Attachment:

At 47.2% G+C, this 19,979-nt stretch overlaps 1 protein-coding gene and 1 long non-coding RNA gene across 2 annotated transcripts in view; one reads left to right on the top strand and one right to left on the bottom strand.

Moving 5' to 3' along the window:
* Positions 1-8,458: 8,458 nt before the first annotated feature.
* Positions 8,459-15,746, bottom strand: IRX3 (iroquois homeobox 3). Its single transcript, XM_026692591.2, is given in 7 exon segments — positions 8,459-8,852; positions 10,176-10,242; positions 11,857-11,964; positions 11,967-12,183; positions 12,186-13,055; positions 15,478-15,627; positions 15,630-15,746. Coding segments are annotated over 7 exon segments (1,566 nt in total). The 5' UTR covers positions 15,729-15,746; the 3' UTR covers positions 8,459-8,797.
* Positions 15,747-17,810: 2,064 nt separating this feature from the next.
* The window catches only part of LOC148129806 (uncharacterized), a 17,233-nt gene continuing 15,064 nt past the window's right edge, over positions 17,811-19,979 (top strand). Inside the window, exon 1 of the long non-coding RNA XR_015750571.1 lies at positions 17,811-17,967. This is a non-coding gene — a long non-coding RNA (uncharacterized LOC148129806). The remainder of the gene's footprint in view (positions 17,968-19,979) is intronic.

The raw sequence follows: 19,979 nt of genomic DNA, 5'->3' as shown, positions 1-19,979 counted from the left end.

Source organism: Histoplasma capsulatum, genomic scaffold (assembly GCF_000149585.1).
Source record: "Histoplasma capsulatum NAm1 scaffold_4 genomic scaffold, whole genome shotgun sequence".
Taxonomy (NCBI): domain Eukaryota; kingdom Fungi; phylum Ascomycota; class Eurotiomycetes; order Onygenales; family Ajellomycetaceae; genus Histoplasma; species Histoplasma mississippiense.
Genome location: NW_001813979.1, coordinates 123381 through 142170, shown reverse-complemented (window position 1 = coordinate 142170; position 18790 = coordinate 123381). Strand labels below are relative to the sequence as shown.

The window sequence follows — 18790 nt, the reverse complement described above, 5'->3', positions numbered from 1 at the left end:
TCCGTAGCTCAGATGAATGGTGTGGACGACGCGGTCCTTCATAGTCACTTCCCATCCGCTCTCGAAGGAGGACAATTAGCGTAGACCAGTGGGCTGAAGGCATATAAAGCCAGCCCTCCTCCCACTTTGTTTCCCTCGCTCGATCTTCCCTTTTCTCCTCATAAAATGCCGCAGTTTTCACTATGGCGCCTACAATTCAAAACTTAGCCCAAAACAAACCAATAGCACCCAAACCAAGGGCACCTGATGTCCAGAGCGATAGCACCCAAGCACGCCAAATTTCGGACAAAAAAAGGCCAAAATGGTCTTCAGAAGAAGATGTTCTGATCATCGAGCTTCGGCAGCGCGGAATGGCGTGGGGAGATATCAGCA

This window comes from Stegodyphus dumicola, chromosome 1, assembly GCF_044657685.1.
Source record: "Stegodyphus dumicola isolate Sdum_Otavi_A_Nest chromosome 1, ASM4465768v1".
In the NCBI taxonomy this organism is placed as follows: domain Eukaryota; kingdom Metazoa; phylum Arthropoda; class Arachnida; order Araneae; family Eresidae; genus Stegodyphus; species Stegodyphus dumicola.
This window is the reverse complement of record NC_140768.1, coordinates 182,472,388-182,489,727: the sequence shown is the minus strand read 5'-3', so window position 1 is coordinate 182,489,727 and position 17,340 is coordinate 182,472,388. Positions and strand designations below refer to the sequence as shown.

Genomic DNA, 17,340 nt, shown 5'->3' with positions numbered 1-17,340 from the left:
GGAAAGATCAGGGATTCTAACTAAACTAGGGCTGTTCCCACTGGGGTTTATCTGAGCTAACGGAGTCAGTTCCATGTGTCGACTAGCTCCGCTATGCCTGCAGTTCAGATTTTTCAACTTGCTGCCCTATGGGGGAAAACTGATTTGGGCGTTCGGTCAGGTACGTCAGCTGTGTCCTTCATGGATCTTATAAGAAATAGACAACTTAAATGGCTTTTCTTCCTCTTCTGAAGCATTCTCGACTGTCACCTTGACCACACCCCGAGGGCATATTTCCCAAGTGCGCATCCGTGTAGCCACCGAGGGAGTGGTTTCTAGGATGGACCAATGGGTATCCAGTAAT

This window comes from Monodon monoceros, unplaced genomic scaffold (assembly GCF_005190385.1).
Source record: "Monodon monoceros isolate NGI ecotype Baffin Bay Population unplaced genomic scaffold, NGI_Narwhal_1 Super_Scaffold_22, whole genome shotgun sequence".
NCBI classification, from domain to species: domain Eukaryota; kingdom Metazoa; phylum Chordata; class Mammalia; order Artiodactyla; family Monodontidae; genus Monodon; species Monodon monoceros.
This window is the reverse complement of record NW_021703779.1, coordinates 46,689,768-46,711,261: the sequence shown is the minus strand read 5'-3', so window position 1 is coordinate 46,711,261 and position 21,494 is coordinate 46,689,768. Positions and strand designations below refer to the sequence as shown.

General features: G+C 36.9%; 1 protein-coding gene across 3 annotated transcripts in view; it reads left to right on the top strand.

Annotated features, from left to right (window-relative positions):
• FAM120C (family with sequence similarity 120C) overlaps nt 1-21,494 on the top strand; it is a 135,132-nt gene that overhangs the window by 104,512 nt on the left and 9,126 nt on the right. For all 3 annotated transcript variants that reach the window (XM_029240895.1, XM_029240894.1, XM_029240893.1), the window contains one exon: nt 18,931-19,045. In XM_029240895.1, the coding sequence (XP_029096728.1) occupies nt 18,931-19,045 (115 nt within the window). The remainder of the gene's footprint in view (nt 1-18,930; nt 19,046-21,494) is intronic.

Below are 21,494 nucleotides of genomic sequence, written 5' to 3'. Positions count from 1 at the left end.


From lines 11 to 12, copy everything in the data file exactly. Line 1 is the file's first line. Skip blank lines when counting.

Genome location: NW_001813979.1, coordinates 123381 through 142170, shown reverse-complemented (window position 1 = coordinate 142170; position 18790 = coordinate 123381). Strand labels below are relative to the sequence as shown.

The window sequence follows — 18790 nt, the reverse complement described above, 5'->3', positions numbered from 1 at the left end: